CR-110 charge sensitive preamplifier

Cremat's CR-110 is a single channel, low noise charge sensitive preamplifier intended for use with various types of radiation detectors including semiconductor detectors, photomultiplier tubes (PMTs), photodiodes, avalanche photodiodes (APDs), and various gas-based detectors. The CR-110 is small (less than one square inch in area), allowing for compact multichannel detection systems to be created using a modular design. The CR-110 can provide equal performance with pulses of either polarity.

Detector coupling
The CR-110 can be used either in a direct coupled (DC) mode, or an AC coupled mode. These configurations are discussed below. If the detector current exceeds 10 nA, it is recommended that an AC coupled mode be used to prevent the resulting DC offset of the preamplifier output from saturating.

Direct coupled operation
The above figure illustrates a typical configuration in which the CR-110 preamplifier is used to readout a detector in a 'DC coupled' configuration. Detector current flows directly into the preamplifier input, which is held at approximately a couple tenths of a volt below ground potential. Detector current also produces an offset in the preamplifier output voltage at a rate of 0.2 V per nA. A DC coupled configuration is recommended unless high detector current causes the DC level at the output to saturate.

Bypassed operation
In cases in which detector current exceeds approximately 10 nA, an AC coupled configuration is recommended to prevent the DC level of the output from saturating. The above figure shows the connections typically made in such a situation.

Package Specifications
The CR-110 circuit is contacted via an 8-pin SIP connection (0.100" spacing). Leads are 0.020 inches wide. Pin 1 is marked with a white dot for identification.

The figure below shows an simplified equivalent circuit diagram of the CR-110, which is a two stage amplifier. The first stage is high gain, and the second stage is low gain with an emphasis on supplying sufficient output current to drive a terminated coaxial cable.. Pin numbers corresponding with the CR-110 preamplifier are shown. Rf (100 M ) and Cf (1.4 pF) are the feedback resistor and capacitor respectively.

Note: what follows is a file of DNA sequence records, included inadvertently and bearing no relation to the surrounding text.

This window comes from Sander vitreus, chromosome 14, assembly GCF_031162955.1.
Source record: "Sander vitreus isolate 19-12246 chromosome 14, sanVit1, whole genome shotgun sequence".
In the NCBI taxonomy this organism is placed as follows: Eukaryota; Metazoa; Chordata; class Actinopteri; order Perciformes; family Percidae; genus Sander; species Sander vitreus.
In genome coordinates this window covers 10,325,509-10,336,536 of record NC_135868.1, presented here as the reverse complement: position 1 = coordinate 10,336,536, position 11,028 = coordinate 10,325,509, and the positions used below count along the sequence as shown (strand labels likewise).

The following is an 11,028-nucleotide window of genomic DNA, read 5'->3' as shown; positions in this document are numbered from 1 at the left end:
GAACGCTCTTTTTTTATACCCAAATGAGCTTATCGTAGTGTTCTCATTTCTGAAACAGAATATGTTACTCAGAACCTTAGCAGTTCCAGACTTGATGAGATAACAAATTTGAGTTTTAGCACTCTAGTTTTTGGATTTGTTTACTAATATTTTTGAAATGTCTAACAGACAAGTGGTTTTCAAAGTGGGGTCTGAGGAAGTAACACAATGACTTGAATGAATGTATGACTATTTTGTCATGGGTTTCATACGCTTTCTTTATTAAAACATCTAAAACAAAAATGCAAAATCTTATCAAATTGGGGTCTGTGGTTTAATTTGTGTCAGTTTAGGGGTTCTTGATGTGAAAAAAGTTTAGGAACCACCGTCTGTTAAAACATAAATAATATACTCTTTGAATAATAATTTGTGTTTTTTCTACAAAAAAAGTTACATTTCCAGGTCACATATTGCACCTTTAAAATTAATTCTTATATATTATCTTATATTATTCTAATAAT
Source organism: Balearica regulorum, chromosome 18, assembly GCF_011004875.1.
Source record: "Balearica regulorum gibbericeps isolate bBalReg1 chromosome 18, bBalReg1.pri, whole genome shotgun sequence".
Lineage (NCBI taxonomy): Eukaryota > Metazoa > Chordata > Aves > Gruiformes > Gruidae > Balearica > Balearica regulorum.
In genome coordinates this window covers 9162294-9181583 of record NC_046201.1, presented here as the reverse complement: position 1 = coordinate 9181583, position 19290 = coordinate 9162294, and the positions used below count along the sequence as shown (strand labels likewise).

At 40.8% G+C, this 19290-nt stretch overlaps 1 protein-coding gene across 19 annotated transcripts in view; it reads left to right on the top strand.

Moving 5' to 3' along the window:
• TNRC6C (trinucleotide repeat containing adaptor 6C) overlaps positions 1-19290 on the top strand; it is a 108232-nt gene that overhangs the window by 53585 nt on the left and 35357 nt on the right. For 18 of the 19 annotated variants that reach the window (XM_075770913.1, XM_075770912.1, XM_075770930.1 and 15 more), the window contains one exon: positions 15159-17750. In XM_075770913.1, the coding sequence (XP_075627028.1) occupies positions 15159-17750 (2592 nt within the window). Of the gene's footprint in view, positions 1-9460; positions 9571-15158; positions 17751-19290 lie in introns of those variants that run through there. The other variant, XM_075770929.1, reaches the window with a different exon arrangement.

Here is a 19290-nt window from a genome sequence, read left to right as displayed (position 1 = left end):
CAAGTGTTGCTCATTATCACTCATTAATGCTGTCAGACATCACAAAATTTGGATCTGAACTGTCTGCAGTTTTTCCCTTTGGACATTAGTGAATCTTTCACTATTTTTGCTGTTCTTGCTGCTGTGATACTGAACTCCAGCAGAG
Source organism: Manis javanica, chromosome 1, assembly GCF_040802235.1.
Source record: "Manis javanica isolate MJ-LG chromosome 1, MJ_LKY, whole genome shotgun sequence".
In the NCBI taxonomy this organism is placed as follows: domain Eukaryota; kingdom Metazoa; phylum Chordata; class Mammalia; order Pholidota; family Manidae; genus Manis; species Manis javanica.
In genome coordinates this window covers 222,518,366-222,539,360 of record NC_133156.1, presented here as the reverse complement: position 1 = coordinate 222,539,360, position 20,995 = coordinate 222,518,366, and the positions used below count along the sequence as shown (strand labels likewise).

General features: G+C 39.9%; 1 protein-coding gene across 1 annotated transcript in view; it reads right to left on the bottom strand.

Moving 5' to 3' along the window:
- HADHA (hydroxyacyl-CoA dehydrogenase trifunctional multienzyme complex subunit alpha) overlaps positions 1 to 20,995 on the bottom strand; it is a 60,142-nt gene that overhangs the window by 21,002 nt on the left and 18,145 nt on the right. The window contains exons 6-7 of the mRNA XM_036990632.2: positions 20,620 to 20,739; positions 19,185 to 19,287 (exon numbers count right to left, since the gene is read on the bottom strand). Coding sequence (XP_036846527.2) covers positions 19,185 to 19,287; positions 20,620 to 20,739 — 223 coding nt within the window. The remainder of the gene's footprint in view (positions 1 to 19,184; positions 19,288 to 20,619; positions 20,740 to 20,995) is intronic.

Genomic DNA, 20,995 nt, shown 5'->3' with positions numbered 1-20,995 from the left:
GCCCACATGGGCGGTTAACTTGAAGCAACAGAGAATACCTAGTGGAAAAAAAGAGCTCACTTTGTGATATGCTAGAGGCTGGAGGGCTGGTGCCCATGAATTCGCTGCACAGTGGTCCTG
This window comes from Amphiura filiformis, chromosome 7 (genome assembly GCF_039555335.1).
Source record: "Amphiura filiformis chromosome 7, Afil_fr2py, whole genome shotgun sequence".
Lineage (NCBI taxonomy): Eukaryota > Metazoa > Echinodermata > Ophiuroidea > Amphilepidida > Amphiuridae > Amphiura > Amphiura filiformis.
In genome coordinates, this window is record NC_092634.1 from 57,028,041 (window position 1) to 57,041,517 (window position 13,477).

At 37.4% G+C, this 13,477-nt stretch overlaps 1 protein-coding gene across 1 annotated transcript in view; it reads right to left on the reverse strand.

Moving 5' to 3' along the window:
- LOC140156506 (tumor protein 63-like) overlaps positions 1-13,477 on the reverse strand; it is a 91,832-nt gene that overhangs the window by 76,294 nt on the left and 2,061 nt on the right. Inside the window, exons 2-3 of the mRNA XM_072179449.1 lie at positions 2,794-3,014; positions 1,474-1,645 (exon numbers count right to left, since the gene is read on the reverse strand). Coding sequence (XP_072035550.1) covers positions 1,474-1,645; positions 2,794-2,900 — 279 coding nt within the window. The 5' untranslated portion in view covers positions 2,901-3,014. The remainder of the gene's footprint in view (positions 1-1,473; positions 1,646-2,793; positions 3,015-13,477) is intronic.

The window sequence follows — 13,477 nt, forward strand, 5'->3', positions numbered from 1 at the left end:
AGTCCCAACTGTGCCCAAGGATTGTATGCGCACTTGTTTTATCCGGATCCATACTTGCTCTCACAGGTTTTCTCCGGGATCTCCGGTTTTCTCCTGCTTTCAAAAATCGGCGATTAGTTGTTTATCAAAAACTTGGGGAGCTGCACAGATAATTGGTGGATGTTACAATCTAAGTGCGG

* Measured with input unconnected, using Gaussian shaping amplifier with time constant =1
s. With a detector attached to the input, noise from the detector capacitance, leakage
current, and dielectric losses will add to this figure.

† Pulse rise time (defined as the time to attain 90% of maximum value) has a linear
relationship with input capacitance. Value cited in the table assumes zero added input
capacitance. To calculate pulse rise time for practical situations, use the equation: tr =0.4 Cd
+ 7 ns, where tr is the pulse rise time in ns, and Cd is the added capacitance (e.g. detector
capacitance) in pF.

Electronic Noise
Minimization of Electronic Noise
The magnitude of the equivalent noise charge (ENC) of charge sensitive preamplifiers is affected by a number of different factors. Although these factors produce a certain unavoidable level of noise, additional and preventable noise may also be introduced into the detection system by some aspects of the circuit design. The purpose of this section is to help the engineer design detector circuits having the minimum electronic noise possible, given the constraints of the detector.

One of the more avoidable noise sources which may be present is inductive 'pick-up' from nearby circuitry. This can generally be eliminated by adequately shielding the detection circuitry and by avoiding 'ground loops' in the layout of the circuitry. The power supply may also contain 'ripple' that will not be completely rejected by the amplification circuitry. For this reason, it is advisable to RC filter both the positive and negative power supply lines at a point close to the preamplifiers. In addition to ensuring a quiet power supply, it is also important to RC filter the detector bias supply at a point near the detector and preamplifier. The types of noise described in this paragraph can be identified by their periodic behavior. With careful circuit design, these noise sources can be eliminated as significant factors affecting the performance of the circuitry.

One final note on providing clean power supply voltages: Surprisingly, some power supply regulation ICs (such as the LM317 and LM337) produce outputs that are very noisy. This noise can couple to the preamplifier output, producing unsatisfactory results. If these regulator chips are used toprovide supply voltages for the CR-110, it is recommended that an RC filter combination of 4.7 /1000 F be used to filter both the positive and negative power supplies. Alternatively, a quieter regulator circuit (such as that used in the CR-150-X evaluation boards) could be used. See CR-150.pdf for more information on this regulator circuit.

In typical detection systems using charge sensitive preamplifiers, the ENC (equivalent noise charge) is due to a combination of 5 factors:


  • The series thermal noise of the input JFET in the preamplifier (which is proportional to the total capacitance to ground at the input node),
  • The parallel thermal noise of the feedback resistor and any 'biasing' resistor attached to the detector,
  • The shot noise of the detector leakage current,
  • The series 1/f noise, which is produced by the electrical contacts of the detector and preamplifier input JFET,
  • The parallel f noise caused by the proximity of lossy dielectric material near the preamplifier input node.

These noise sources can often be individually quantified in an operating detection system by measuring the dependence of the ENC on the "shaping time" of the pulse amplifier which usually follows the preamplification stage.